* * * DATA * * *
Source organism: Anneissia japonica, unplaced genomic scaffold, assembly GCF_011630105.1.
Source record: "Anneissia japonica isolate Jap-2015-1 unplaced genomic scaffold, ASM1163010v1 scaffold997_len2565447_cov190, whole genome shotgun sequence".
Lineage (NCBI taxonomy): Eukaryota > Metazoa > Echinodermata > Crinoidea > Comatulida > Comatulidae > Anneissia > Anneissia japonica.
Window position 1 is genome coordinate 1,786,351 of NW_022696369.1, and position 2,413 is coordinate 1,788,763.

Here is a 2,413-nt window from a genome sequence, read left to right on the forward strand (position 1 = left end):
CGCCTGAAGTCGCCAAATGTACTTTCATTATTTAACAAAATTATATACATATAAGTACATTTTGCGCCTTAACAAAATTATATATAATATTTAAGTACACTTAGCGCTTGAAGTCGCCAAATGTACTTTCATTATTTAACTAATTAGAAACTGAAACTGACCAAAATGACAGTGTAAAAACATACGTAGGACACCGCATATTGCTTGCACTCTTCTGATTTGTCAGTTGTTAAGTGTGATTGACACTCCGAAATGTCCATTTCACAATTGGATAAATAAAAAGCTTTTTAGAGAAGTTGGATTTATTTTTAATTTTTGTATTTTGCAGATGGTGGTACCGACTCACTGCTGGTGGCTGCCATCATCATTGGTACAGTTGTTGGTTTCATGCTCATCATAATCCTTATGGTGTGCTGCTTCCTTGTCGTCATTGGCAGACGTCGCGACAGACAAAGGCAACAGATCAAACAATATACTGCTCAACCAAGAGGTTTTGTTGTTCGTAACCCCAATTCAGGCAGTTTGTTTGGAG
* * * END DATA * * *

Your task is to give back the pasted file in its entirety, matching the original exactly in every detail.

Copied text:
Source organism: Anneissia japonica, unplaced genomic scaffold, assembly GCF_011630105.1.
Source record: "Anneissia japonica isolate Jap-2015-1 unplaced genomic scaffold, ASM1163010v1 scaffold997_len2565447_cov190, whole genome shotgun sequence".
Lineage (NCBI taxonomy): Eukaryota > Metazoa > Echinodermata > Crinoidea > Comatulida > Comatulidae > Anneissia > Anneissia japonica.
Window position 1 is genome coordinate 1,786,351 of NW_022696369.1, and position 2,413 is coordinate 1,788,763.

Here is a 2,413-nt window from a genome sequence, read left to right on the forward strand (position 1 = left end):
CGCCTGAAGTCGCCAAATGTACTTTCATTATTTAACAAAATTATATACATATAAGTACATTTTGCGCCTTAACAAAATTATATATAATATTTAAGTACACTTAGCGCTTGAAGTCGCCAAATGTACTTTCATTATTTAACTAATTAGAAACTGAAACTGACCAAAATGACAGTGTAAAAACATACGTAGGACACCGCATATTGCTTGCACTCTTCTGATTTGTCAGTTGTTAAGTGTGATTGACACTCCGAAATGTCCATTTCACAATTGGATAAATAAAAAGCTTTTTAGAGAAGTTGGATTTATTTTTAATTTTTGTATTTTGCAGATGGTGGTACCGACTCACTGCTGGTGGCTGCCATCATCATTGGTACAGTTGTTGGTTTCATGCTCATCATAATCCTTATGGTGTGCTGCTTCCTTGTCGTCATTGGCAGACGTCGCGACAGACAAAGGCAACAGATCAAACAATATACTGCTCAACCAAGAGGTTTTGTTGTTCGTAACCCCAATTCAGGCAGTTTGTTTGGAG